Periodic, partial inhibition of IkappaB Kinase beta-mediated signaling yields therapeutic benefit in preclinical models of rheumatoid arthritis.

Published

Journal Article

We have previously shown that inhibitors of IkappaB kinase beta (IKKbeta), including 4(2'-aminoethyl)amino-1,8-dimethylimidazo(1,2-a)quinoxaline (BMS-345541), are efficacious against experimental arthritis in rodents. In our efforts to identify an analog as a clinical candidate for the treatment of autoimmune and inflammatory disorders, we have discovered the potent and highly selective IKKbeta inhibitor 2-methoxy-N-((6-(1-methyl-4-(methylamino)-1,6-dihydroimidazo[4,5-d]pyrrolo[2,3-b]pyridin-7-yl)pyridin-2-yl)methyl)acetamide (BMS-066). Investigations of its pharmacology in rodent models of experimental arthritis showed that BMS-066 at doses of 5 and 10 mg/kg once daily was effective at protecting rats against adjuvant-induced arthritis, despite showing only weak inhibition at 10 mg/kg against a pharmacodymanic model of tumor necrosis factor alpha production in rats challenged with lipopolysaccharide. The duration of exposure in rats indicated that just 6 to 9 h of coverage per day of the concentration necessary to inhibit IKKbeta by 50% in vivo was necessary for protection against arthritis. Similar findings were observed in the mouse collagen-induced arthritis model, with efficacy observed at a dose providing only 6 h of coverage per day of the concentration necessary to inhibit IKKbeta by 50%. This finding probably results from the cumulative effect on multiple cellular mechanisms that contribute to autoimmunity and joint destruction, because BMS-066 was shown to inhibit a broad spectrum of activities such as T cell proliferation, B cell function, cytokine and interleukin secretion from monocytes, T(H)17 cell function and regulation, and osteoclastogenesis. Thus, only partial and transient inhibition of IKKbeta is sufficient to yield dramatic benefit in vivo, and this understanding will be important in the clinical development of IKKbeta inhibitors.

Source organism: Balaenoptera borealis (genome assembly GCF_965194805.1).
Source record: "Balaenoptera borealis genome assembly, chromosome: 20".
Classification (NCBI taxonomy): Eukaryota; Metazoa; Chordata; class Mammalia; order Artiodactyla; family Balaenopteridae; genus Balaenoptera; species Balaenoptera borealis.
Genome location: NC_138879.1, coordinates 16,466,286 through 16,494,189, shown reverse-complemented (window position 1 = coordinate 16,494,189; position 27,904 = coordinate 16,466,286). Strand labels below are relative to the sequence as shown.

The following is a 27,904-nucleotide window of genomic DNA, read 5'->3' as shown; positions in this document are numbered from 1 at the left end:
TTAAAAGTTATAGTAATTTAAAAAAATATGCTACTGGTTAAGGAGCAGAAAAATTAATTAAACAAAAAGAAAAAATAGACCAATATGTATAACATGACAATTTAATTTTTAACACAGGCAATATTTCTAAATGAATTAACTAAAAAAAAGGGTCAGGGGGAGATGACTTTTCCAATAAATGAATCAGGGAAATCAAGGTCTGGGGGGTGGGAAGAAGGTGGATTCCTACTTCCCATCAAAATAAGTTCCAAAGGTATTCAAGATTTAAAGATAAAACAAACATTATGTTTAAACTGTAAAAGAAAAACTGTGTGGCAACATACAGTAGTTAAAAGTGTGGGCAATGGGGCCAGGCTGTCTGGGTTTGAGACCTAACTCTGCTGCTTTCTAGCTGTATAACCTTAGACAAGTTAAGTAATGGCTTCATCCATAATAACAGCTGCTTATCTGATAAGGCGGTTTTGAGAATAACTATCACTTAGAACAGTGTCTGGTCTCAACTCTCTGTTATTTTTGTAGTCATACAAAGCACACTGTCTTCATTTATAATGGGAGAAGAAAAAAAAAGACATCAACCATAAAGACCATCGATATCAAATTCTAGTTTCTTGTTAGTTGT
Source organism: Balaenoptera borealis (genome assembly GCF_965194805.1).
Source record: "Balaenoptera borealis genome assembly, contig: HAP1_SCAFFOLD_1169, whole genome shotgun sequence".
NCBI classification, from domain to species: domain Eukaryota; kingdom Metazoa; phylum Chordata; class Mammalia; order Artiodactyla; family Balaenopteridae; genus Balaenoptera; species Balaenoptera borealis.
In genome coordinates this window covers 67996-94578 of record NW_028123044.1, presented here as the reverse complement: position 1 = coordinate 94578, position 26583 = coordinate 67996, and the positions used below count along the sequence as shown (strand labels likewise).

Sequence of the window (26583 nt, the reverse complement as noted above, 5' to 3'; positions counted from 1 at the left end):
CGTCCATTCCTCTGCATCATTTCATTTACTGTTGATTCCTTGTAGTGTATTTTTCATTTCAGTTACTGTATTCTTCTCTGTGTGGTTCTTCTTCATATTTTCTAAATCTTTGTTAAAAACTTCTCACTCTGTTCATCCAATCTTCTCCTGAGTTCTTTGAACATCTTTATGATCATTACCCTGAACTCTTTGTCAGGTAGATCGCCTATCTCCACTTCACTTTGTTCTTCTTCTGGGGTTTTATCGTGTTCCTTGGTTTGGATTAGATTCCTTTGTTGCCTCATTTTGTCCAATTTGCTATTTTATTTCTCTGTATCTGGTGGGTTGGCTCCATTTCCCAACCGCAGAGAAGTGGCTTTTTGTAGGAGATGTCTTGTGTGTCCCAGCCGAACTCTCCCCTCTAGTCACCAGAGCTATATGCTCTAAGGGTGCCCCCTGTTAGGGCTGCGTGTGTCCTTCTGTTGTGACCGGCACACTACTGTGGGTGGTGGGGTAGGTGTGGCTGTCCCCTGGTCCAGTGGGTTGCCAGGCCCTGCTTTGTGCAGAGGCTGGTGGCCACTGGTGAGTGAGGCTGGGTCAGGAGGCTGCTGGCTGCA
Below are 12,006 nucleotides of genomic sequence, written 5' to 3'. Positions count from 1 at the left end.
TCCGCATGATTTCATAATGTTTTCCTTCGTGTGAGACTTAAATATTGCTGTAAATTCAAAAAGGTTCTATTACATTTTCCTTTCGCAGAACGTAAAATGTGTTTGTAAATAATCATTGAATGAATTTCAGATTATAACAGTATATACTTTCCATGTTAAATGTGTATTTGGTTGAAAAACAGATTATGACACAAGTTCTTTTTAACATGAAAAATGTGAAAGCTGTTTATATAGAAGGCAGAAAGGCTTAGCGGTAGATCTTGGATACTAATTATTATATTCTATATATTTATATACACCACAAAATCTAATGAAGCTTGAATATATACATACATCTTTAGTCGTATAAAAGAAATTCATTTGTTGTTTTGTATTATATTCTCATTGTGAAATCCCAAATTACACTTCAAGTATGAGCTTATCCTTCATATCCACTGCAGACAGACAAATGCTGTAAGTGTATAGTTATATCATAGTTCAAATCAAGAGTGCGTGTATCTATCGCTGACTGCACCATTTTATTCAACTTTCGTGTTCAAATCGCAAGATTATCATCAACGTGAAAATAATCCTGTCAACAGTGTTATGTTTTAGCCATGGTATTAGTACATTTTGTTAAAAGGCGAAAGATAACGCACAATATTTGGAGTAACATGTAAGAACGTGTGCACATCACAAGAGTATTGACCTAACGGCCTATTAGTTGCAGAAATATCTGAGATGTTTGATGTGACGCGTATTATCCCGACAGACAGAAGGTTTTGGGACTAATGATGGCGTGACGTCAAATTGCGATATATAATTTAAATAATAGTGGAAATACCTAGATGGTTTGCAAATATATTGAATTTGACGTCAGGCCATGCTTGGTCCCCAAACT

Full Text

Duke Authors

Cited Authors

  • Gillooly, KM; Pattoli, MA; Taylor, TL; Chen, L; Cheng, L; Gregor, KR; Whitney, GS; Susulic, V; Watterson, SH; Kempson, J; Pitts, WJ; Booth-Lute, H; Yang, G; Davies, P; Kukral, DW; Strnad, J; McIntyre, KW; Darienzo, CJ; Salter-Cid, L; Yang, Z; Wang-Iverson, DB; Burke, JR

Published Date

  • November 2009

Published In

Volume / Issue

  • 331 / 2

Start / End Page

  • 349 - 360

PubMed ID

  • 19652024

Pubmed Central ID

  • 19652024

Electronic International Standard Serial Number (EISSN)

  • 1521-0103

Digital Object Identifier (DOI)

  • 10.1124/jpet.109.156018

Language

  • eng

Conference Location

  • United States